Audience – Grades 2-College Level
Concurrent Sessions, Round II, 11:00-11:50
Play-by-Play: Using ESPN and Sports to Teach Writing
This session will explore unique ways to use ESPN and other sports programming to teach a variety of literacy engagements. From using the Top Ten Plays to teach transition sentences, game recaps/replays for teaching summary, and sports programming that can be used to teach argumentative writing, participants will see how easy it is to use sports to teach literacy skills.
Audience: Grade 3-College Level
A Writing Renaissance:
Digitizing Feedback and Creating Feedforward with Kaizena
Digital tools can be used to provide individualized feedback on writing and other projects. This can make assessment more efficient and lead to better student products. In this session, participants will use the web platform Kaizena to engage in peer response and explore various ways this tech tool can revolutionize process feedback, making sure students apply the advice received from teachers and peers during the revision process.
Kaizena as an integrated platform used to manage peer response and provide individualized writing feedback. This tool is incredibly versatile and provides several options for making sure students understand and implement feedback in constructive ways to improve work. In addition, the concept of “feedforward,” is an idea that focuses on giving students feedback throughout the composition process, rather than after the product has been completed. This session aims to give teachers in all content areas a user-friendly platform for giving meaningful feedback on any kind of written work, and growing students into more reflective learners.
Audience: Grade 3-College Level
Improving Special Education Literacy Skills
This session will look at different ways to improve literacy skills with special education students. We will discuss some of the problems faced and accommodations that help the students be more successful in the general education setting.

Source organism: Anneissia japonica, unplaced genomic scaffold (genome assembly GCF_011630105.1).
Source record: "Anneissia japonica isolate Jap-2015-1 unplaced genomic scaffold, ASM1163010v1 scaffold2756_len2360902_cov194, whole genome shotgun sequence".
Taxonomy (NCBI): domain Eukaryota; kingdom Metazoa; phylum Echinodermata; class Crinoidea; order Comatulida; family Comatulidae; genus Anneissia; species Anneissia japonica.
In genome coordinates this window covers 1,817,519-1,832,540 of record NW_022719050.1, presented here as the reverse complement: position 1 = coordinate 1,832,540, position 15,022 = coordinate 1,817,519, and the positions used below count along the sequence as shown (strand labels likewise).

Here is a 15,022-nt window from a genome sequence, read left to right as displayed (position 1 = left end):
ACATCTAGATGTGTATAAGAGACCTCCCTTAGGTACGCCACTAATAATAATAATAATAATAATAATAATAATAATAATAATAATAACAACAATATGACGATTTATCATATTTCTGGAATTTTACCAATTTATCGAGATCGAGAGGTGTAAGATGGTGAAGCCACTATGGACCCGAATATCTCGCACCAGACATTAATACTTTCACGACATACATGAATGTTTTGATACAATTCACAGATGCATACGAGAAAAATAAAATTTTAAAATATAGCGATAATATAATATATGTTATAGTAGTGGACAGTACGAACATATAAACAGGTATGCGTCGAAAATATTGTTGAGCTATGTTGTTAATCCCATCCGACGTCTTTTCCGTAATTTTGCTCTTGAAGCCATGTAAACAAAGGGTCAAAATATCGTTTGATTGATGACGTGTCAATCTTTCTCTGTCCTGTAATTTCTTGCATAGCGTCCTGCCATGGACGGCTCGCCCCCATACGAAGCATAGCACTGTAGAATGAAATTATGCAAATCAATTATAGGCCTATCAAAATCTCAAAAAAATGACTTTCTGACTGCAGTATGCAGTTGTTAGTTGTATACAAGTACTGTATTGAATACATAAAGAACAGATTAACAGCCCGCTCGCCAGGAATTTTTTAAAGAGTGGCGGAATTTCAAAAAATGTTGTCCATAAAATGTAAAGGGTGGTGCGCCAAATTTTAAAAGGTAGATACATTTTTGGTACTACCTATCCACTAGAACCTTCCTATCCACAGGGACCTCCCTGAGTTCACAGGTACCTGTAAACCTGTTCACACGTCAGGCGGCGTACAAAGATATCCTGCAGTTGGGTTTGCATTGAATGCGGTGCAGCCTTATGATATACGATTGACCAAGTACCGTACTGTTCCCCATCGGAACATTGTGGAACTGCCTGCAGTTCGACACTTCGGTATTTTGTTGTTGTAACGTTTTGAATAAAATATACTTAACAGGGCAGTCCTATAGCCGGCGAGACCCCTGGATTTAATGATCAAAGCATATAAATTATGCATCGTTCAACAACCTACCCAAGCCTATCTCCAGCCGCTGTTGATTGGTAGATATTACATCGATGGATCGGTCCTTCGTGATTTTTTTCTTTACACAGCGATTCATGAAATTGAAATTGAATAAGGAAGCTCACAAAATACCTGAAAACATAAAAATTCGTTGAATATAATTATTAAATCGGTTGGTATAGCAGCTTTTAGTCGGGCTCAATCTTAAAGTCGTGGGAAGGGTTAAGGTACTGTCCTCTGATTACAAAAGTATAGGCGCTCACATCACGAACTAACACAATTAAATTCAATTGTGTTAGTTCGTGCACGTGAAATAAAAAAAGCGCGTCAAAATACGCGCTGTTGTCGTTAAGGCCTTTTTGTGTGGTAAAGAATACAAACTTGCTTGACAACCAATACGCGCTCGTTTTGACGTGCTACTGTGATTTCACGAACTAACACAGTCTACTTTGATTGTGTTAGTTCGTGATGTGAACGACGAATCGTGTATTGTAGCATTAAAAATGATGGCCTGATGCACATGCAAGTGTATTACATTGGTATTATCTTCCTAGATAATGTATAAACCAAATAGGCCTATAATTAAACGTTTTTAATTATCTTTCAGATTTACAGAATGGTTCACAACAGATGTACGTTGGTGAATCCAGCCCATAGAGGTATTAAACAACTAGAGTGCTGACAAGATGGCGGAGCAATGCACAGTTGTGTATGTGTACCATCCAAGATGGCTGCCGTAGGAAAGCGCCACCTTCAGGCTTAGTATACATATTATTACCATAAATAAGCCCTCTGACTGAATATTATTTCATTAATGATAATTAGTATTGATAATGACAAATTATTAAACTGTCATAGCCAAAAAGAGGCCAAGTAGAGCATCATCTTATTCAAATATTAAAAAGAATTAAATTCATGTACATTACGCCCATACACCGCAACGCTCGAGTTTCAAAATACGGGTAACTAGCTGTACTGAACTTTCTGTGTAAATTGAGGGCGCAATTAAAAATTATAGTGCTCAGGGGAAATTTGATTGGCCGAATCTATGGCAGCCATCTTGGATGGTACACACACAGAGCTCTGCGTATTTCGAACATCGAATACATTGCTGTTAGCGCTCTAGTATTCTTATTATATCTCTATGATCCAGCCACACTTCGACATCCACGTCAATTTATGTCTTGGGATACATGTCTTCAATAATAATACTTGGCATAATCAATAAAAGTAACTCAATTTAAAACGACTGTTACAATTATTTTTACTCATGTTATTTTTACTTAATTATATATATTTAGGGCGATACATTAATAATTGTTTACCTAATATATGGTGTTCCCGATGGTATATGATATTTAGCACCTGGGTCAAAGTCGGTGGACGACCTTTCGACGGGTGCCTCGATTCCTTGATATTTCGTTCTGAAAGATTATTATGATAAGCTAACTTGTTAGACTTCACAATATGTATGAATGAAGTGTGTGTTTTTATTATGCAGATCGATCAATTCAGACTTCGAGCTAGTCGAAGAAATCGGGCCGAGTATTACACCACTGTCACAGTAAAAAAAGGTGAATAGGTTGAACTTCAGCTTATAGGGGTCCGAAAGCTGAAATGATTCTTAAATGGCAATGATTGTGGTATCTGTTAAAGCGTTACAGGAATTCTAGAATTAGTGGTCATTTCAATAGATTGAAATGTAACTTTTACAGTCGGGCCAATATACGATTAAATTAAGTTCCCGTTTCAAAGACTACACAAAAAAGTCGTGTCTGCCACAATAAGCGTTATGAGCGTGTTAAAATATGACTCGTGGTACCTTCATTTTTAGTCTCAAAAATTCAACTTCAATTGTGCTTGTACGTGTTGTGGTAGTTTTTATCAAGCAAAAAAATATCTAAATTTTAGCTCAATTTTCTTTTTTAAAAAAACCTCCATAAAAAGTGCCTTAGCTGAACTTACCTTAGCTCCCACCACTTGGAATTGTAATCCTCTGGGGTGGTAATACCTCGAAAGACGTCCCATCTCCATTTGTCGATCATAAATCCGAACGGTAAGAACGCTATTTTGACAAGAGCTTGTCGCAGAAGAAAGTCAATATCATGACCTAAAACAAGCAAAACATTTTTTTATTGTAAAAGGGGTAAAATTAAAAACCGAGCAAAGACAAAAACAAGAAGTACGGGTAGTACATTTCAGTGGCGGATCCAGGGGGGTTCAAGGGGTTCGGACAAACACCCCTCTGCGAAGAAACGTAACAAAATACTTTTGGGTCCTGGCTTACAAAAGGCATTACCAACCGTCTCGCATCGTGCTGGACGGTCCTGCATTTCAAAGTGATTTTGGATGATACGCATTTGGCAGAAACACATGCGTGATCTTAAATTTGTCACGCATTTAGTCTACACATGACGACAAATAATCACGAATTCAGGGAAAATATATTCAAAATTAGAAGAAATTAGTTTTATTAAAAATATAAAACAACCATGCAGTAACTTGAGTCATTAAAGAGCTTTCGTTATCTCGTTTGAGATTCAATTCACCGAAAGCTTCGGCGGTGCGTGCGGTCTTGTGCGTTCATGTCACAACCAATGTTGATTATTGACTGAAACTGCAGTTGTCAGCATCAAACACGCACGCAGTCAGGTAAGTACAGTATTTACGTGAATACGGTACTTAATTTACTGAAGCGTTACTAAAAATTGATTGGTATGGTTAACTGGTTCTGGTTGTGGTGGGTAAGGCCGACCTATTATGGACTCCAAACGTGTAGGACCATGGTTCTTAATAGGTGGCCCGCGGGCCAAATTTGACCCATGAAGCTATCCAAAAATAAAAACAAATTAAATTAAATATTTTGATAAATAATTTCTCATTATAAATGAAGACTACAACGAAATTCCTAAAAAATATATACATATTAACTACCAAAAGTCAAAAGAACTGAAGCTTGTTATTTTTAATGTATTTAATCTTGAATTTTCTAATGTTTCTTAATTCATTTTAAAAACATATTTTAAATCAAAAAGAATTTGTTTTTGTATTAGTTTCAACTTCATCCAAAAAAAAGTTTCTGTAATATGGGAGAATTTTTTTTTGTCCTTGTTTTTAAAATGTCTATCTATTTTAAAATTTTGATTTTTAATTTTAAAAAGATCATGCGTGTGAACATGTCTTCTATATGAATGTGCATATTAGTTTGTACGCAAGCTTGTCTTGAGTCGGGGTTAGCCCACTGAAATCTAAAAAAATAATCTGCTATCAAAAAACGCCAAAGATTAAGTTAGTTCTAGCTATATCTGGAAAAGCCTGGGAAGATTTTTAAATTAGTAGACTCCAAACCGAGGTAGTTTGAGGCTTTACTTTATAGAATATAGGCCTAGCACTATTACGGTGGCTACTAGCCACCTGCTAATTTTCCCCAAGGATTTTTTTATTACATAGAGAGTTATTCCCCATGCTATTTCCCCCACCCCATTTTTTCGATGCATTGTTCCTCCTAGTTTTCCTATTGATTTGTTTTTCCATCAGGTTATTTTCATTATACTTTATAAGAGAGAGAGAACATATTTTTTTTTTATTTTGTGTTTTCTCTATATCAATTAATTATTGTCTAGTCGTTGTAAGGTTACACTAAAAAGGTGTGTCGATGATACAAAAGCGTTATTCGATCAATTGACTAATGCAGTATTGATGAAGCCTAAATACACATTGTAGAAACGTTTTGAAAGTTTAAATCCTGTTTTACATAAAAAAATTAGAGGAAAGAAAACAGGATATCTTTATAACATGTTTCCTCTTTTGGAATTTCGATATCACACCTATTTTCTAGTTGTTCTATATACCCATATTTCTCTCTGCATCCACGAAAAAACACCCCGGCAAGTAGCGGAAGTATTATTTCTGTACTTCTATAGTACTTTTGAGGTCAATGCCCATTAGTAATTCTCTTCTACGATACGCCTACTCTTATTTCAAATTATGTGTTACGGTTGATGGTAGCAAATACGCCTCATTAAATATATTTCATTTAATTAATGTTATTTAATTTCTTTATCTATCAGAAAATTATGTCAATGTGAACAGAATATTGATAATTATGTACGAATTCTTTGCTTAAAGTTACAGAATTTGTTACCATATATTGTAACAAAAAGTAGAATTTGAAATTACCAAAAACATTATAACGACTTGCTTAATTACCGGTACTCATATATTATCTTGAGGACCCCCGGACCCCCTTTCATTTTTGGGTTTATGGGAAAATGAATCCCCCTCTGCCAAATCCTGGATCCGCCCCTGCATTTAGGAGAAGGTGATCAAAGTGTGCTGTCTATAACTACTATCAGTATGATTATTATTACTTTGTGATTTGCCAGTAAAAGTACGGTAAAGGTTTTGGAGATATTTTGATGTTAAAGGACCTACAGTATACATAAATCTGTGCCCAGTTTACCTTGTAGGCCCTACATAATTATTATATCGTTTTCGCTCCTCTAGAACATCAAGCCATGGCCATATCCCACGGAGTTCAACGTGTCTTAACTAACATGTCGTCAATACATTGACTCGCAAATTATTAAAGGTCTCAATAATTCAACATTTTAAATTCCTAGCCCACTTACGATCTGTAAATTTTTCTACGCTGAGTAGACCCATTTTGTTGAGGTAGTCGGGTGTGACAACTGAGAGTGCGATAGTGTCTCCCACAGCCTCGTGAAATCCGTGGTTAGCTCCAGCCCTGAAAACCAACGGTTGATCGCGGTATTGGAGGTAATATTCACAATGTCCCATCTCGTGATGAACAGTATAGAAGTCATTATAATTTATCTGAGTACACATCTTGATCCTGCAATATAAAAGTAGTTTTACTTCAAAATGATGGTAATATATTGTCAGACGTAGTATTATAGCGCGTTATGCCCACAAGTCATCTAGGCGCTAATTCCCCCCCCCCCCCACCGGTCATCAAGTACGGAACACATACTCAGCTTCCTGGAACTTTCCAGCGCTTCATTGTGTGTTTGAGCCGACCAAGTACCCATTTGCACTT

Audience: GenEd Co-Teachers, Special Education Teachers
#literatureisboring – #idratherbeontwitter
Society today is saturated with social media. Children of all ages are simply uninterested in reading or writing anything that is not embedded into a Facebook comment or Instagram post. This presentation will discuss methods and practices that incorporate social media into literacy lessons allowing students to make real world connections and increasing student engagement and interest in literature comprehensively. They would rather be on Twitter anyway, right?!?
Audience: Grades 6-College Level
Text Dependent Writing Begins with Close Reading
South Carolina students are skilled in responding to independent writing prompts. Our ELA standards still include independent writing, but text dependent writing has been added and is tested. The most recent scores from SCReady show there is much work to be done with text dependent writing. This type of writing starts with Close Reading. Students need to be able to read deeply, to respond to a dependent writing prompt. Surface level comprehension is important, but we must go further. These examples can be used as templates for instructional planning for grades 3-5.
Audience: Grades 3-5
Lunch, Visit Vendors: 11:55-1:05
Concurrent Sessions, Round III: 1:10-2:00
The Music of Writing
We all know kids love listening to music in the classroom. Why not have them use it in an educational way. This workshop will explore a variety of ways to include music and writing in the classroom.
Cultural Relevance in Literacy
Unlock the world for your students through the book choices you make. This session will explore and describe effective strategies for choosing culturally relevant books for all subjects.
Brackets are not just for sports. The strategy, “Bracketology”, can be used in many ways across content. Participants will discover how this strategy can be used to: determine relevant text-dependent information; help students in writing opinion and argument; aid in research; and be used as a means to assess.